It might seem farfetched to focus on designing future education systems. However, not doing so will ensure that the fate of this year’s first graders will continue to be left to technocrats, demagogues, and schools that were structured to maintain caste systems.

Leading equitable education systems requires leadership that employs what Fullan (2016) referred to as “the right drivers” including “capacity building, collaboration, [decolonized] pedagogy, and systemic practices” (p. 539). New visioning of public education requires “imagination, anticipation, and aspiration” (Appadurai, 2013, p. 286) and the ability of education system leaders to leverage their “zone of control” (Inayatullah, 2018, p. 21) or influence.

Fortunately, FS and CFS scholars and practitioners are privileged by their adeptness at inter- and transdisciplinarity to investigate possible futures across a broad scope of global social conditions. However, there needs to be an increased focus on school systems and university education programs to engage educators and leaders in discourses about alternative futures. Amsler and Facer (2017) provided a sobering reality about discourses that take multiple alternative futures into account, which “are marginalized or censured within official discourses of educational policy in [Western]…and other marketdominated systems of compulsory education” (p. 9).

As a futurist who has worked in higher education and served in education governance at the K-12 and university levels, I have been a lone voice in beseeching my colleagues to envision futures beyond 3-5 years. Education (particularly public education) needs futurists at conferences, conducting governing board and leadership assessments, and assisting with the design of new educator training and system leadership curricula. If not now, when? If not us, who?


Amsler, S., & Facer, K. (2017). Contesting anticipatory regimes in education: Exploring alternative educational orientations to the future. Futures, 94, 6–14.

Appadurai, A. (2013). The future as cultural fact: Essays on the global condition. Verso.

Banathy, B. H. (1998). Evolution guided by design: A systems perspective. Systems Research and Behavioral Science: The Official Journal of the International Federation for Systems Research, 15(3), 161–172.

Darling-Hammond, L. (2010). The flat world and education. How America’s commitment to equity will determine our future. Teachers College Press.

Eisen, S. (1995). Redesigning human and global systems: A conceptual framework. Presented at the Academy of Management and Case-Western Reserve University Joint Divisional Conference on the Organization Dimensions of Global Change. Cleveland, OH.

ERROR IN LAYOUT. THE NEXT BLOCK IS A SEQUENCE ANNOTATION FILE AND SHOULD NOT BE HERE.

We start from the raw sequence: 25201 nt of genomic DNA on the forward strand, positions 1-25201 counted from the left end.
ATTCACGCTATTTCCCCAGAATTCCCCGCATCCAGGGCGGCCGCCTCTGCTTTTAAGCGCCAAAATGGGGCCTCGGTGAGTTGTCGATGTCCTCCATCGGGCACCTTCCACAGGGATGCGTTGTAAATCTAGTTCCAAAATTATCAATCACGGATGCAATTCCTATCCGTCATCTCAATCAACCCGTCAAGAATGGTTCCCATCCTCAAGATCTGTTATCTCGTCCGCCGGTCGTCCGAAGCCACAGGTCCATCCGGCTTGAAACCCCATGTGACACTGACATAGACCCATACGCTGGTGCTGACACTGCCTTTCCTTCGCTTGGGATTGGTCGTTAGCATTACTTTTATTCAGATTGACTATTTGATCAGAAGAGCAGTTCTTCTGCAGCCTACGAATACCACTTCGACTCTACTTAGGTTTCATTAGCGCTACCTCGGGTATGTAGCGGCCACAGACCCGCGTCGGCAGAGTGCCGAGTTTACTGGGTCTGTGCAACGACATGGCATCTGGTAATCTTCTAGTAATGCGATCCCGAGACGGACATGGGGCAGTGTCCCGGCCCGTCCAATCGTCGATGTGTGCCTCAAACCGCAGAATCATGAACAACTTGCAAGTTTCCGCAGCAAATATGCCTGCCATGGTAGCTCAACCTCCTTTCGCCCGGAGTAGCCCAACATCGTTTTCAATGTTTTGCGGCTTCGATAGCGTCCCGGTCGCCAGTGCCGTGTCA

Fullan, M. (2016). The elusive nature of whole system improvement in education. Journal of Educational Change, 17(4), 539–544.

Hannah-Jones, N. (2017, February 21). Have we lost sight of the promise of public schools? The New York Times Magazine. of-public-schools.html? Horsford, S. D. (2011). Vestiges of desegregation: Superintendent perspectives on educational inequality and (dis)integration in the post-civil rights era. Urban Education, 46(1), 34–54. Inayatullah, S. (1998). Causal layered analysis (CLA). Futures, 30(8), 815–825. bed-c157

Kegan, R. (1994). In over our heads: The mental demands of modern life. Harvard University Press.

Labaree, D. F. (2010). Someone has to fail. Harvard University Press.

May, J. J., & Sanders, E. (2015). Urban education and leadership: A historical perspective. In M. Khalifa, N. W. Arnold, A. F. Osanloo, & C. M. Grant (Eds.), Handbook of Urban Educational Leadership (pp. 4–20). Rowman & Littlefield.

Sardar, Z. (2009). The namesake: Futures; futures studies; futurology; futuristic; foresight - What’s in a name? Futures, 42, 177–184.

Slaughter, R. (1998). Futures studies as an intellectual and applied discipline. American Behavioral Scientist, 42(3), 372- 385.


Zabrina Epps

Zabrina Epps (she/her), Ph.D., is an education futurist, leadership coach, and researcher. She is a Fellow of the Marie Fielder Center for Democracy, Leadership, and Education at Fielding Graduate University in Santa Barbara, California, where she also serves on the Board of Trustees. She has served on her local Board of Education, taught as an adjunct communications instructor, and advised students and faculty. Zabrina has been an APF member since 2019. Contact her at